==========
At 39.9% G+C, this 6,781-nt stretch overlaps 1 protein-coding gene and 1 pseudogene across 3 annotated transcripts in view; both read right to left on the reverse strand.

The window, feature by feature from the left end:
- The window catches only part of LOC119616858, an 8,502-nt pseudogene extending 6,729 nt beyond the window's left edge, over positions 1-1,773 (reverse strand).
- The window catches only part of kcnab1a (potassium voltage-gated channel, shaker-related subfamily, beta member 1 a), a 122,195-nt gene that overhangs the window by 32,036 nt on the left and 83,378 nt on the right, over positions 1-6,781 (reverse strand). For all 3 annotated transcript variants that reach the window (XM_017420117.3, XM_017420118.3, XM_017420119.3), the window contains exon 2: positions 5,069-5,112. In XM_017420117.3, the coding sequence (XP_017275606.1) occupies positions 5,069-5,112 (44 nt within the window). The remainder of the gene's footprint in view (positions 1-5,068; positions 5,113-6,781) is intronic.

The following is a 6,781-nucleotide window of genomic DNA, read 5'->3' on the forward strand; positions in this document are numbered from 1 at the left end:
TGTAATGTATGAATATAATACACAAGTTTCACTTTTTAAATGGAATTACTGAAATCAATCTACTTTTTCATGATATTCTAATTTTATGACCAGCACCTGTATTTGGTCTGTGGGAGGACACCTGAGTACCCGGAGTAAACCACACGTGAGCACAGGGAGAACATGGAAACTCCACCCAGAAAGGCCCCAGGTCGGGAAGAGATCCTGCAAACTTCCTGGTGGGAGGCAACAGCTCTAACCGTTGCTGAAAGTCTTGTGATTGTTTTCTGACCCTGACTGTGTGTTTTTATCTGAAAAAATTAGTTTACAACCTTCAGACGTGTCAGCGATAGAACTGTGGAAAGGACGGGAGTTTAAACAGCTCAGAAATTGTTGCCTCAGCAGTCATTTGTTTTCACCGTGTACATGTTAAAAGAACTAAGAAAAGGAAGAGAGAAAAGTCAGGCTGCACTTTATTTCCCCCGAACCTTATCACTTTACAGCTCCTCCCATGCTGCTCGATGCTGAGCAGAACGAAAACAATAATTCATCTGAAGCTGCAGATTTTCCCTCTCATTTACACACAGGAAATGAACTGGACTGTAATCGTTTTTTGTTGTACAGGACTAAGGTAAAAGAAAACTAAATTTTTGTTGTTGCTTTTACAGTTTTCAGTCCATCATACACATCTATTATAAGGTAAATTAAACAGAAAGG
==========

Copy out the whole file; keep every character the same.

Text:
At 39.9% G+C, this 6,781-nt stretch overlaps 1 protein-coding gene and 1 pseudogene across 3 annotated transcripts in view; both read right to left on the reverse strand.

The window, feature by feature from the left end:
- The window catches only part of LOC119616858, an 8,502-nt pseudogene extending 6,729 nt beyond the window's left edge, over positions 1-1,773 (reverse strand).
- The window catches only part of kcnab1a (potassium voltage-gated channel, shaker-related subfamily, beta member 1 a), a 122,195-nt gene that overhangs the window by 32,036 nt on the left and 83,378 nt on the right, over positions 1-6,781 (reverse strand). For all 3 annotated transcript variants that reach the window (XM_017420117.3, XM_017420118.3, XM_017420119.3), the window contains exon 2: positions 5,069-5,112. In XM_017420117.3, the coding sequence (XP_017275606.1) occupies positions 5,069-5,112 (44 nt within the window). The remainder of the gene's footprint in view (positions 1-5,068; positions 5,113-6,781) is intronic.

The following is a 6,781-nucleotide window of genomic DNA, read 5'->3' on the forward strand; positions in this document are numbered from 1 at the left end:
TGTAATGTATGAATATAATACACAAGTTTCACTTTTTAAATGGAATTACTGAAATCAATCTACTTTTTCATGATATTCTAATTTTATGACCAGCACCTGTATTTGGTCTGTGGGAGGACACCTGAGTACCCGGAGTAAACCACACGTGAGCACAGGGAGAACATGGAAACTCCACCCAGAAAGGCCCCAGGTCGGGAAGAGATCCTGCAAACTTCCTGGTGGGAGGCAACAGCTCTAACCGTTGCTGAAAGTCTTGTGATTGTTTTCTGACCCTGACTGTGTGTTTTTATCTGAAAAAATTAGTTTACAACCTTCAGACGTGTCAGCGATAGAACTGTGGAAAGGACGGGAGTTTAAACAGCTCAGAAATTGTTGCCTCAGCAGTCATTTGTTTTCACCGTGTACATGTTAAAAGAACTAAGAAAAGGAAGAGAGAAAAGTCAGGCTGCACTTTATTTCCCCCGAACCTTATCACTTTACAGCTCCTCCCATGCTGCTCGATGCTGAGCAGAACGAAAACAATAATTCATCTGAAGCTGCAGATTTTCCCTCTCATTTACACACAGGAAATGAACTGGACTGTAATCGTTTTTTGTTGTACAGGACTAAGGTAAAAGAAAACTAAATTTTTGTTGTTGCTTTTACAGTTTTCAGTCCATCATACACATCTATTATAAGGTAAATTAAACAGAAAGG